Skinner’s philistine ramblings – and the perceived need to justify the existence of libraries in terms of value added services – were foreseen 16 years ago by the late Alan Plater. In Plater’s Oliver’s Travels, his world weary hero despairs at the ‘semantic tides’ in higher education that lead a university library to be renamed ‘information resource and retrieval centre’.
You won’t find thinking like Skinner’s in Paraxis 02 but you will be able to rummage through a grab-bag of rich and competing ideas about the nature, value and possibilities of libraries. And, of course, you’ll also read about the threats to their continued existence.
There are libraries in literature and cinema that haunt the imagination. There’s the universal library of Borges story ‘The Library of Babel’, Lord Sepulchrave’s blazing stacks of books in Mervyn Peake’s Titus Groan and the dust shrouded and forgotten library that leads to a crucial discovery in John Boorman’s film Zardoz.
Real libraries haunt the imagination too. One editor of Paraxis has memories of the children’s library under the tarnished green copper dome in Darwen and the thrill of borrowing Mary Norton’s ‘Borrowers’ sequence book by book. The other editor has a blush-inducing memory of taking Catch 22 to the issue desk in a doomed attempt to impress an assistant librarian with long red hair and a constantly distracted expression. South Yorkshire’s answer to the Lady of Shalott, as painted by Waterhouse.
For one of us the Language and Literature section on the fourth floor of Manchester Central Library was a dinnertime escape route from temping in a bank to the emotional truths and complex symbolism of folk and fairy tales. For the other Doncaster’s Waterdale Library was the portal through which a disaffected working class school kid stepped into the weird worlds of Michael Moorcock, Ursula Le Guin and Russell Hoban. He also found a treasure trove of writing about politics and social science. These serendipitous discoveries happened during desultory wanderings through labyrinths of shelved paper. Some of them opened up new possibilities while others turned inchoate resentment into coherent critique.
These days it takes the fatuous ingratitude of Frank Skinner and the cultural vandalism of the coalition government to provoke inchoate resentment. The tragedy and disgrace of our generation is that we are in danger of leaving a poorer cultural inheritance than the one we inherited. It should, therefore, come as no surprise that when we asked some of our favourite writers for library themed stories for Paraxis 02 they sent us work imbued with either a sense of threat or an overwhelming sense of loss.
And there’s plenty of outright destruction: there’s the ‘ashen skin of burned books’, books banished to the mines beneath the Cheshire plains, tales of book dissection and a story in which books fulfil a strange and watery destiny,
There’s a heady brew of philosophical enquiry and emotional reflection, unsettling ideas and disconcerting images. There’s A.K. Benedict’s surreal and strangely hopeful ‘The Last Library’; Emma Jane Unsworth’s elegiac tale of literary and emotional communion, ‘I Arrive First’; Tori Truslow’s surreal tale of classification and erasure; David Rose’s elliptical and allusive ‘Pastoral’; SJ Butler’s precision sliced episode in a life furnished with books and meat; and Nicholas Royle’s clever, elegant and claustrophobic tale of words and wings, ‘The Blue Notebooks’. Not to mention Tom Fletcher’s terrifying ‘Gnomic’, a breathless tale of a nightmare neighbour that will surprise and, we hope, delight the author’s growing band of admirers.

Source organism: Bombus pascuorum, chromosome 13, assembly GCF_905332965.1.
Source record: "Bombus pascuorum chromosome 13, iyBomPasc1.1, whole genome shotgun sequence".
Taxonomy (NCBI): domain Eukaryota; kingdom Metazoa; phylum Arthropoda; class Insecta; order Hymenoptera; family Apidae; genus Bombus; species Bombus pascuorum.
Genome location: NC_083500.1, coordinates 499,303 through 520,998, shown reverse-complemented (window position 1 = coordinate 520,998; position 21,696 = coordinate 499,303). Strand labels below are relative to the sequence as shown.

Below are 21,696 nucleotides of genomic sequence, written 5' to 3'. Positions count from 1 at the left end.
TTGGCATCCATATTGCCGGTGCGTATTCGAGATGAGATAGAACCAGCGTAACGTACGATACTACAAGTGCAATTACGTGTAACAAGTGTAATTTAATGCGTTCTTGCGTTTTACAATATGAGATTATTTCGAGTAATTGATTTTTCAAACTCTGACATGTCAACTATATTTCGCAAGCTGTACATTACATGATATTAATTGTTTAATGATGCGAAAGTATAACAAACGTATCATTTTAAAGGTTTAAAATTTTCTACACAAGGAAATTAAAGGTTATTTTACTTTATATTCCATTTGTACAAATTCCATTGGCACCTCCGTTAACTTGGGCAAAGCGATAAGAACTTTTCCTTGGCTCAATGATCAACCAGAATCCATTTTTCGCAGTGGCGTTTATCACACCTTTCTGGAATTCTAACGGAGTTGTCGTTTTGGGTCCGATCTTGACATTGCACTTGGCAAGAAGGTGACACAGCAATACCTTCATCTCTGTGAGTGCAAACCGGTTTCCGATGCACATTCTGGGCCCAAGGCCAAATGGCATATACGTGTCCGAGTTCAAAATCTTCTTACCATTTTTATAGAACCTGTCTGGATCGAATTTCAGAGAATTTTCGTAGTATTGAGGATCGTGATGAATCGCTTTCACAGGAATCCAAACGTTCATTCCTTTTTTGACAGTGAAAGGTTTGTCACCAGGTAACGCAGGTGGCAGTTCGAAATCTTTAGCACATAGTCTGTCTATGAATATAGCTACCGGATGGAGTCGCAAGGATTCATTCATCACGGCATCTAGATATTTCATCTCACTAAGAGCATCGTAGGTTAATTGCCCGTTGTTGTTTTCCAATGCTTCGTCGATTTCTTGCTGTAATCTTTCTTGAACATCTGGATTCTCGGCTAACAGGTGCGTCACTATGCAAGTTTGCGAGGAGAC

Our call out for contributions to the Paraxis Library Wall elicited some brilliant responses, as writers, readers and artists explored the part libraries play in people's lives in a cornucopia of ways. We hope you’ll spend some time exploring the many fantastic contributions we received.
There are also ruminations on the relevance and nature libraries of libraries in the form of non-fiction: there’s Myriam Frey’s astonishing guided tour of a virtual library in which she, the sole reader, is in thrall to the capricious cataloguing of an absent librarian; Robert Sheppard’s erudite and heartbreaking recollections of Southwick Library; Alan Wall’s smart and entertaining contemplation of Borges and his books; and Alan Gibbons’ passionate and polemical piece – the antidote to Frank Skinner’s smug prejudices – explaining precisely why libraries matter.
Alan’s piece chimes perfectly with recent comments by lexicographer and Booker shortlisted author Julian Barnes, who said: ‘The cost of our free public library system is small, its value immense. To diminish and dismantle it would be a kind of national self-mutilation, as stupid as it would be wicked.’
We hope you feel Paraxis 02 lobs a well-aimed brick or two towards the barricades of stupidity and wickedness. And if you enjoy this volume, which we're sure you will, please consider making a small donation to our current nominated charity, The Reader Organisation.
Claire Massey and Andy Hedgecock, September 2011